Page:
• All those laws against murder, adultery, divorce, and oaths?  Well it’s more complicated than you think. 

  • Turn your cheek and offer your cloak.  

  • Go the extra mile.

  • Love your enemies.

  • Do your giving in secret.

  • Don’t babble when you pray like the pagans.

  • Don’t store up treasures.

  • Don’t worry.

  • Don’t judge, or give to dogs what is sacred.

  • Ask, and it will be given to you.

  • Go through the narrow gate.

Jesus clearly missed the memo that you’re supposed to stick with one thing in a sermon. And at the end of all of this, he says the part that truly strikes fear into my heart: “Everyone who hears these words of mine and does not put them into practice is like a foolish man who built his house on sand.”  

Come on.  What a thing to say after all of these difficult, perplexing, and often metaphorical teachings.  

It says that when Jesus was done, the crowds were amazed at his teaching, because he taught as one who had authority.  “Amazed” seemed like a bit of an understatement so I looked it up. Sure enough, you could also say they were “struck with astonishment.”

I am just as likely to be struck with confusion and fear as astonishment.  

I’m supposed to put what into practice?

This is usually the point in scripture where I start to get cozy with the scribes and Pharisees.  These were the religious folk, not so different than you and I, who had been helping dictate the rules for living.  They said straightforward things like, “Do not break your oath” and then Jesus came along and added in a whole bunch of confusion.  These scribes and Pharisees, they were just trying to organize this all, create a system, a way of life, that was clear, easy to follow.  Easy to put into practice.

Jesus, well, challenged that.  

Jesus knew what he was doing when he ended this round of teaching with this story about the wise and foolish men.  I’ve known this story for a long time, there’s a great song that goes with it. This metaphorical story makes it clear, what Jesus shares changes the very foundations of your life.  

Here’s the truth of the matter, you’re putting something into practice every day of your life.  

Josh pointed me to one of his favorite speeches this week, the 2005 commencement speech by David Foster Wallace called “This Is Water.”  Near the end of his speech, this is what he said:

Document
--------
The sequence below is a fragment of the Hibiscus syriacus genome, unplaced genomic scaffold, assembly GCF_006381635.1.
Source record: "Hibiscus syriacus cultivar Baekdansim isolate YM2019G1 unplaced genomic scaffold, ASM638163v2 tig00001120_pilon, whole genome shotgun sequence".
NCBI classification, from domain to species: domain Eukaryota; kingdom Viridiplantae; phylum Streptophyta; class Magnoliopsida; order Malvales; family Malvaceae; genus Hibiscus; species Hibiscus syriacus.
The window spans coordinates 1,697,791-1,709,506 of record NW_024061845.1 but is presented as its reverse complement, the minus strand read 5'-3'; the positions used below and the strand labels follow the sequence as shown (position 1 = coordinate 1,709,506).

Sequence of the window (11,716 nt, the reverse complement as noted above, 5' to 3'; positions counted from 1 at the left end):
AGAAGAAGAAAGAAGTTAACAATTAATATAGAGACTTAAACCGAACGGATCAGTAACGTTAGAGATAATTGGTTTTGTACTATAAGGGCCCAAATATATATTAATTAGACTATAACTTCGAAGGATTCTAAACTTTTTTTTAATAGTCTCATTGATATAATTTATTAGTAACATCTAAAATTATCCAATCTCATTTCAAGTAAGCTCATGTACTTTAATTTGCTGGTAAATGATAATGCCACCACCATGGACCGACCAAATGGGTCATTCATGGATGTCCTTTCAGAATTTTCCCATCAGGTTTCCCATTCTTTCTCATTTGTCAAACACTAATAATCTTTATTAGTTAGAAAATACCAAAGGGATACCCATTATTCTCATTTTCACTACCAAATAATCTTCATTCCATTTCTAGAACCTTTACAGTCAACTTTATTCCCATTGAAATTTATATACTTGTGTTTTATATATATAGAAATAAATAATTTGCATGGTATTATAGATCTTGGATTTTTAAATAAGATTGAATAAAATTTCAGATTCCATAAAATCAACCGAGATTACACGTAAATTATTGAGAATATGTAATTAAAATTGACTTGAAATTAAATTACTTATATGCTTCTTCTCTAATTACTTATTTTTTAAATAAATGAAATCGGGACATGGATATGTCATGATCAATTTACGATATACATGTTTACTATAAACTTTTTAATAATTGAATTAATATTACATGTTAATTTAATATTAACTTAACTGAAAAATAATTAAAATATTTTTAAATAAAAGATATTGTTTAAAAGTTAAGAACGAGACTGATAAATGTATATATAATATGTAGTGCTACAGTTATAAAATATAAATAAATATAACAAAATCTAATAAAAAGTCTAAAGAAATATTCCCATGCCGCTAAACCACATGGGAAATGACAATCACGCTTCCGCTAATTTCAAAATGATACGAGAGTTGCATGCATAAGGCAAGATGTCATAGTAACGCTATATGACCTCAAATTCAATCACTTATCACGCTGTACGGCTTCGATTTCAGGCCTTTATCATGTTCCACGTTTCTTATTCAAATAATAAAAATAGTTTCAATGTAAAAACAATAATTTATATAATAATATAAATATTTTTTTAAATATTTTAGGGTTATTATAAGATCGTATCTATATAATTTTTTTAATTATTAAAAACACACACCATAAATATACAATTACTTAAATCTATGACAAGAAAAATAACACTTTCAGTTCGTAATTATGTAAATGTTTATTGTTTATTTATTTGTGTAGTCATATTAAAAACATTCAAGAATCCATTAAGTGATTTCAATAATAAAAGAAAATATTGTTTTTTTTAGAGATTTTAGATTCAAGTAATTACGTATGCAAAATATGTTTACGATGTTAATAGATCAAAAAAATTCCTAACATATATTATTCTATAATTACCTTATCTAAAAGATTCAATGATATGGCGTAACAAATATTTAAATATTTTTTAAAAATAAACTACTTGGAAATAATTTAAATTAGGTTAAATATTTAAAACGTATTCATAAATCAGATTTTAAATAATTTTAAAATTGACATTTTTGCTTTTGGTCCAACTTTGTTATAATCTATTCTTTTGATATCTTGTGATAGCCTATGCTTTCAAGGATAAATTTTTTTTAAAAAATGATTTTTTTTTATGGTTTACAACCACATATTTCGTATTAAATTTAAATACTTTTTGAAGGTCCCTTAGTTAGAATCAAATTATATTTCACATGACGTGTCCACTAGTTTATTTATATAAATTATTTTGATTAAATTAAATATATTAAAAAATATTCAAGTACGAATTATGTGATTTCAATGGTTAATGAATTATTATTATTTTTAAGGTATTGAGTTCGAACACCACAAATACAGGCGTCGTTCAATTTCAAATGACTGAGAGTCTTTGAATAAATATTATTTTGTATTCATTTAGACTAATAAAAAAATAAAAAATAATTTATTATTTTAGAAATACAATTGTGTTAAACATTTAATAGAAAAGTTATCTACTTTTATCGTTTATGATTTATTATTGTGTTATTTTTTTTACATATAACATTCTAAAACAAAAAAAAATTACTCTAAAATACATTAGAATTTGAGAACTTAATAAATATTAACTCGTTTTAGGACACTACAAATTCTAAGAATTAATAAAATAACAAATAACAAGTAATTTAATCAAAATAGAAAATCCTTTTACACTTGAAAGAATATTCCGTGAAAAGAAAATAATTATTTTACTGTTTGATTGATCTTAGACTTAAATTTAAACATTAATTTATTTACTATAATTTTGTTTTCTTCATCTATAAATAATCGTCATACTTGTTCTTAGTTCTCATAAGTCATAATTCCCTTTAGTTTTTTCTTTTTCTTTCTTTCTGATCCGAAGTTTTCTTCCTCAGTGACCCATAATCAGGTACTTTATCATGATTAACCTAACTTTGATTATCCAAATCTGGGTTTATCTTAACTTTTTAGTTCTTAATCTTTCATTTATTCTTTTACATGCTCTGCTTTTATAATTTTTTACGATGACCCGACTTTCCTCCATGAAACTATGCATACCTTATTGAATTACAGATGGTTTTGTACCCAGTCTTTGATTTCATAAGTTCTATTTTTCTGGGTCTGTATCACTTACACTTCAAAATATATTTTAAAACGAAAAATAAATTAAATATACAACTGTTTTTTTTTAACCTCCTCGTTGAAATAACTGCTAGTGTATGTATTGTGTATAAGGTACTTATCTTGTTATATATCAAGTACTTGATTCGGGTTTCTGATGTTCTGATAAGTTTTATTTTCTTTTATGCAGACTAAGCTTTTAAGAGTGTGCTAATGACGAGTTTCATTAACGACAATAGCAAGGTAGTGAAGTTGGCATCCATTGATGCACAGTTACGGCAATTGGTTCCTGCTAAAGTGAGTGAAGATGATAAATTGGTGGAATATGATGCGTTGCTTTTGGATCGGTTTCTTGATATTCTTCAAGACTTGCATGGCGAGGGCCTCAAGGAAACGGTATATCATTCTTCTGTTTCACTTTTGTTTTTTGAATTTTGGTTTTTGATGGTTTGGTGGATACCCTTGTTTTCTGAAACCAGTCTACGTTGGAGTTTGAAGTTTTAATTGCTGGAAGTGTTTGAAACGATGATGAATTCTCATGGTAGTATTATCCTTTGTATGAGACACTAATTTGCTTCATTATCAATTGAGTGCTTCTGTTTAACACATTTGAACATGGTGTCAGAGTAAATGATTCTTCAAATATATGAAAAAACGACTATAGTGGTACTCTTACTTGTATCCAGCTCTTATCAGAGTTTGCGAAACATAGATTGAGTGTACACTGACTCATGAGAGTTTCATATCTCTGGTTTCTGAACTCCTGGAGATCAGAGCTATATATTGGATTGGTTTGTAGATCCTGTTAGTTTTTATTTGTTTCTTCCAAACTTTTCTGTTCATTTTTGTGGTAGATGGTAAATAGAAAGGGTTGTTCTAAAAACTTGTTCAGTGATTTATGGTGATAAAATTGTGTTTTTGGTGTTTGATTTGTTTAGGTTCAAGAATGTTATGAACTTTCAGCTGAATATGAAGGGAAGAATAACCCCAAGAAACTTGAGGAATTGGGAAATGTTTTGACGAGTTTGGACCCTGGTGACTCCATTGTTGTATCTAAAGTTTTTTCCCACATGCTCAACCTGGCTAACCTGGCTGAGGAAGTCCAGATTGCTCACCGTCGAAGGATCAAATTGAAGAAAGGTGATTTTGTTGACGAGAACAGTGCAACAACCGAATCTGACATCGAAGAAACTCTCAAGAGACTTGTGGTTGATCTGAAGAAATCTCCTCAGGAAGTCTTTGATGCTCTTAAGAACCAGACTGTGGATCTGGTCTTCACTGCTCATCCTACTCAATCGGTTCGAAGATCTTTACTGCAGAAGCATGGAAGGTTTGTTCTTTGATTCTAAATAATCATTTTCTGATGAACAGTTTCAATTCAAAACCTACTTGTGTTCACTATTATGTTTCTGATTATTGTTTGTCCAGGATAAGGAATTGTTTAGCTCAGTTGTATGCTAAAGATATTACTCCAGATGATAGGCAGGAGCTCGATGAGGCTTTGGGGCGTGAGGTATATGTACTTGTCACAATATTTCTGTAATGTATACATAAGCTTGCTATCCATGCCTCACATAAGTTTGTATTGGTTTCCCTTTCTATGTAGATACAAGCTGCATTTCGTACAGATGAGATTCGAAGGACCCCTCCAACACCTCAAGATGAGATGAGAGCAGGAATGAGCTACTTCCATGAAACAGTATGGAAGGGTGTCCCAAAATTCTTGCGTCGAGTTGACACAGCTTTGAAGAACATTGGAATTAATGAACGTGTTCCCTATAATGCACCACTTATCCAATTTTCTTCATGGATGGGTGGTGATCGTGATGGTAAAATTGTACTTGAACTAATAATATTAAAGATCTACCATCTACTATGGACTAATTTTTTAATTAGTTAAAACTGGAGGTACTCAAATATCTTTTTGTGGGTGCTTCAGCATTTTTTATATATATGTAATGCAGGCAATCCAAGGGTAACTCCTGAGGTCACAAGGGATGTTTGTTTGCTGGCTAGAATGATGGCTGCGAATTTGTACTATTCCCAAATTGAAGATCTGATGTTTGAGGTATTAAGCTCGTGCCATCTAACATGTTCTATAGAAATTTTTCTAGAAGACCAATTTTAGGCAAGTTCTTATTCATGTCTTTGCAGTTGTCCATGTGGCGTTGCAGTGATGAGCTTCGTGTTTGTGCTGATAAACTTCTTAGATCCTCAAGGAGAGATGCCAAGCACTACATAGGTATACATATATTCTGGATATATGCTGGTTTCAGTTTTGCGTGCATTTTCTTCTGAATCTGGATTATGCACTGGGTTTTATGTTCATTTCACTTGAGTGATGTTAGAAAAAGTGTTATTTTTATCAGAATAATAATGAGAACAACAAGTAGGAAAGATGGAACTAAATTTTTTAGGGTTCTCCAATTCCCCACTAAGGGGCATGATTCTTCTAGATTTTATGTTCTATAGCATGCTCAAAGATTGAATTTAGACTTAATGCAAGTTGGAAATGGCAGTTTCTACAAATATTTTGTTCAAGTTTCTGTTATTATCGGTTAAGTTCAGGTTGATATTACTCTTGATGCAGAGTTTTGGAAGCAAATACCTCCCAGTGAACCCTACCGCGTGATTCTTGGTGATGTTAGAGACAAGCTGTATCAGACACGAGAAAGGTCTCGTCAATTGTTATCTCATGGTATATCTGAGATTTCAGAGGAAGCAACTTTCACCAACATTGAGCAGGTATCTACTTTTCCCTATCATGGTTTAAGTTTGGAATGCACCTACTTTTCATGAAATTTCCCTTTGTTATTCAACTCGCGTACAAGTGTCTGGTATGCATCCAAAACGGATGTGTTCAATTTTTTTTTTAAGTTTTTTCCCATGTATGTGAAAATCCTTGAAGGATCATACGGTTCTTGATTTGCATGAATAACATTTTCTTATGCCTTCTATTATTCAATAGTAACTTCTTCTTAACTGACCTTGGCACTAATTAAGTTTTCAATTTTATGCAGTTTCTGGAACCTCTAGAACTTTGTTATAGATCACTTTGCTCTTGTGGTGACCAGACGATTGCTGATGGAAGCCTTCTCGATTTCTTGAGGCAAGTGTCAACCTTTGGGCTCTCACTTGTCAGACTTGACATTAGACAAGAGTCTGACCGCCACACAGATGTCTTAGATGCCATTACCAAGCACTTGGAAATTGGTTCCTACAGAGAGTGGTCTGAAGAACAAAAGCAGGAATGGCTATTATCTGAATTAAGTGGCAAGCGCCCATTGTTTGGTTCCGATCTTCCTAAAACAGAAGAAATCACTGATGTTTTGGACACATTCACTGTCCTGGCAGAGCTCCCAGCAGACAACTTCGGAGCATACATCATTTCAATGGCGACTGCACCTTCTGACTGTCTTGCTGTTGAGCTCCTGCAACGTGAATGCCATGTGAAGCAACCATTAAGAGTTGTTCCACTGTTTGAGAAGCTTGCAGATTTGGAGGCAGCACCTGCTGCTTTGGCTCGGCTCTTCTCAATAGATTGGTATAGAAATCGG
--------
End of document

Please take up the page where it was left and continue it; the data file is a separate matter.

Because here’s something else that’s weird but true: in the day-to-day trenches of adult life, there is actually no such thing as atheism. There is no such thing as not worshipping. Everybody worships. The only choice we get is what to worship. And the compelling reason for maybe choosing some sort of god or spiritual-type thing to worship–be it JC or Allah, be it YHWH or the Wiccan Mother Goddess, or the Four Noble Truths, or some inviolable set of ethical principles–is that pretty much anything else you worship will eat you alive. If you worship money and things, if they are where you tap real meaning in life, then you will never have enough, never feel you have enough. It’s the truth. Worship your body and beauty and sexual allure and you will always feel ugly. And when time and age start showing, you will die a million deaths before they finally grieve you. On one level, we all know this stuff already. It’s been codified as myths, proverbs, clichés, epigrams, parables; the skeleton of every great story. The whole trick is keeping the truth up front in daily consciousness. (

You’re going to practice, or worship, something in your life.  The only question is what is it going to be.

You might have some assumptions about what practicing a Christian life looks like.  Maybe like me, you were taught that a Christian life involved morning devotions, scripture memorization, an ability to pray publicly at any moment, and never, ever cursing.  And that’s certainly part of what you might take from Jesus’ teaching. But if you go back and read just this Sermon on the Mount that Jesus gives, I promise you it is metaphorical and complicated and maybe more life challenging than a list of rules.